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The lost boys: Mississippi River town haunted by the unsolved disappearance 50 years later

In the Late afternoon in May 1967, three Missouri boys slipped through their backyard in order to do what they like to: explore a labyrinth of caves in Hannibal — the hometown of Mark Twain — as if they were re-enacting the adventures of Huckleberry Finn.

They were never seen again.

The unknown fate of the children — Billy Hoag, 10, and Joey Hoag, 13, and Craig Dowell, 14 — is one of Hannibal’s greatest mysteries, ghostly residents of the small Mississippi River town for 50 years.

Did the boys die in the vast underground Murphy’s Cave, where they were reportedly seen heading? Or were they met with a dark fate?

An exhaustive search, which included spelunkers and FBI agents, yielded no clues.

“They disappeared without a trace,” said the 80-year-old Richard McHargue, who was a young local radio reporter in the boys disappeared.

“It was a traumatic experience for the local population here,” McHargue said. “This is the childhood home of Mark Twain, we were not accustomed to that kind of intense exposure.”

“It took your breath away,” he said.

On May 10, 1967, Joey Hoag got off the school bus outside his parents’ home in Hannibal ‘ s Southside neighborhood where he was greeted by his 16-year-old sister Debra “DeDe” Hoag. Billy was already in the house, which he shared with his 10 brothers and sisters. Joey walked to his bedroom and changed from his school clothing.

The Hoag parents were shopping in a nearby meat market and DeDe, was giving orders.

“I said: ‘You stay in the yard now, you hear me?'” she remembered. “Billy gave no answer.”

The two brothers had ventured out the night before you go to the caves next to the Highway 79, which snaked through the country, such as the Mississippi River, which was under construction at the moment. The employees were blasting over the earth they built a new Route 79, leaving gaping holes in the hills, and exposing a network of passage ways that lead to the caves.

“The night before, the boys had come home covered in red clay, mud – they were on the way out of bed,” Grandpa told Fox News.

“Workers were blasting the old road and the introduction of a new,” she said. “Papa said to them: ‘have you never ever go in those holes again.'”

Or the Hoag brothers and their neighborhood friend, Craig Dowell, entered Murphy’s Cave is not known.

Witnesses reported seeing the trio walk in the direction of the cave, according to the Hannibal Courier-Post, and The said torches, and a homemade ladder were later found missing from the family home.

For the next 10 days, the federal police and the national media descended on Hannibal, a city of about 20,000 people at the time. The members of the National Speleological Society — flown in from Washington on the Presidential Jet, 2 — were also on the scene, according to archived reports from the Courier-Post.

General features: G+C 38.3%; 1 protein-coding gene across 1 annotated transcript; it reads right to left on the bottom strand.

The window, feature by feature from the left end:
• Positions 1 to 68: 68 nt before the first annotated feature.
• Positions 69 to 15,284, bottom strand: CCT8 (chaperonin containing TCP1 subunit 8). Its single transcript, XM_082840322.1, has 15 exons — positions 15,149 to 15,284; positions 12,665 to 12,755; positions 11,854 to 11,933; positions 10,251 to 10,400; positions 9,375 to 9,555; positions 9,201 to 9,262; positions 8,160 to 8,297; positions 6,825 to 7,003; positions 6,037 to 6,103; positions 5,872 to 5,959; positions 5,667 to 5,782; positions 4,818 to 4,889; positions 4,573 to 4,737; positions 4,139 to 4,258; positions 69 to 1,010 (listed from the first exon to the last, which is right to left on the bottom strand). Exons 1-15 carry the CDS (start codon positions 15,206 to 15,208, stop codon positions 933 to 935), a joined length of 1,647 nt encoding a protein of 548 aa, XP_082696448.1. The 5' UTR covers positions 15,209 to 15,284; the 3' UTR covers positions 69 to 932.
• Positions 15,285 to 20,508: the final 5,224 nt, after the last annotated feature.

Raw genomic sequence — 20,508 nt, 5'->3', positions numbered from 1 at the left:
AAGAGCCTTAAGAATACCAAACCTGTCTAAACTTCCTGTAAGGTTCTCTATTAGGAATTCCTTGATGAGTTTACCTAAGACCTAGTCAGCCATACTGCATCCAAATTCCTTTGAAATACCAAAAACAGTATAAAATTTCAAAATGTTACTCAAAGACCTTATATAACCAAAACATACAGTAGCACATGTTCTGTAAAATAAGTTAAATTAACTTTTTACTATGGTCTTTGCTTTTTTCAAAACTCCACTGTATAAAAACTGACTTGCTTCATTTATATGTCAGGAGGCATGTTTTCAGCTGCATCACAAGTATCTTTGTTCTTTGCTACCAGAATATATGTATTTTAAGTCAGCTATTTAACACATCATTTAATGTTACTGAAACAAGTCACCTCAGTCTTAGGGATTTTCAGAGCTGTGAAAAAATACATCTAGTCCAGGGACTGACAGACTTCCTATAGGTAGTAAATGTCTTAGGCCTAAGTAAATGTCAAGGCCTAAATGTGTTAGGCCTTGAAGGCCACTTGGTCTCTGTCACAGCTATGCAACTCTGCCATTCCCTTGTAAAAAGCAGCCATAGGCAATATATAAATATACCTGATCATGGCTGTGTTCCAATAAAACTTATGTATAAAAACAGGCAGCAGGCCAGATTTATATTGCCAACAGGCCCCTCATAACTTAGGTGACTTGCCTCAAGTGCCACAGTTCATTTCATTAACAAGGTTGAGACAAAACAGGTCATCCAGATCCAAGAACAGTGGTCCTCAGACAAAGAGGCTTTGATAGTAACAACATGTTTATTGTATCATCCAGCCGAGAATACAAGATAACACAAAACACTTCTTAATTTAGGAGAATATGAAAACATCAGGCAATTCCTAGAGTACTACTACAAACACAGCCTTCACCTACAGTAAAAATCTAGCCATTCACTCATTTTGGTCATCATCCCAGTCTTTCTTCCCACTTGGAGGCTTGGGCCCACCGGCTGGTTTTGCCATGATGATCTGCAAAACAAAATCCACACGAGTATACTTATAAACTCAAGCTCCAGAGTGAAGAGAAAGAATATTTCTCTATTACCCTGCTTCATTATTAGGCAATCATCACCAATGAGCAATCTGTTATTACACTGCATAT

Spelunkers make their way through Murphy’s Cave, crawling through small spaces in the rocks and mud looking for any sign of the boys.

“They mapped out the cave and they’ve found nothing,” DeDe said.

The construction company, meanwhile, was immediately ordered by the mayor to keep the holes open, but the workers sealed them just a few days after the disappearance, according to DeDe and her family.

“If they blasted those holes open, not any form of caution tape around them,” DeDe said. “I think the boys was buried in one of the holes and I think that someone from the construction company who ran the equipment knew that she was buried.”

With no sight of the boys in the caves, asking about their whereabouts was even darker. Trains leave Hannibal at 4:40 pm on May 10, were all sought for the boys, according to the Courier-Post. Speculation about a possible abduction spread all over the city.

On 12 May, the newspaper reported: “Mayor Harry Musgrove requested that the National Guard to search this morning from the Universal Atlas Cement Factory in Ilasco north along the river to a point outside the cave.”

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The front cover of the Hannibal Courier-Post on May 12, 1967.

(Hannibal Courier-Post)

The paper also reported all kinds of tips: A lonely sock thought to be Dowell found in a quarry by the members of the Mark Twain Emergency Team and a red substance believed to be blood.

McHargue’s son, Mike, was 8 years old when the boys disappeared. Now lieutenant of the Hannibal Police Department, the younger McHargue said: “It is very likely that they got lost in a cave.”

“They would have found a large pool of water down a slope,” he said.

But, McHargue noted, “Under Missouri law, a missing person case is never closed. It stays open forever until it is resolved.”

“Should we get a lead, we will investigate,” he told Fox News.

For The Hoag, who lives three miles from the old caves, the smart about her brothers quickly turned into a chronic anxiety and claustrophobia, she said that she lived with her entire adult life.

“When the boys disappeared, I couldn’t eat and I couldn’t sleep,” she said. “I used to think, ‘How can I eat when they do not eat? How can I have a blanket on me if they don’t have one?'”

Billy, red-haired and freckle-faced, was mischievous and a “funny little thing,” she said. Joey was more serious, a science student is often seen with a telescope with which he watch the stars.

Their emptiness, DeDe said, felt it always.

“Not a day goes by that there isn’t something, that makes me think about them,” she said.

Cristina Corbin is a Fox News reporter in New York. Follow her on Twitter @CristinaCorbin.

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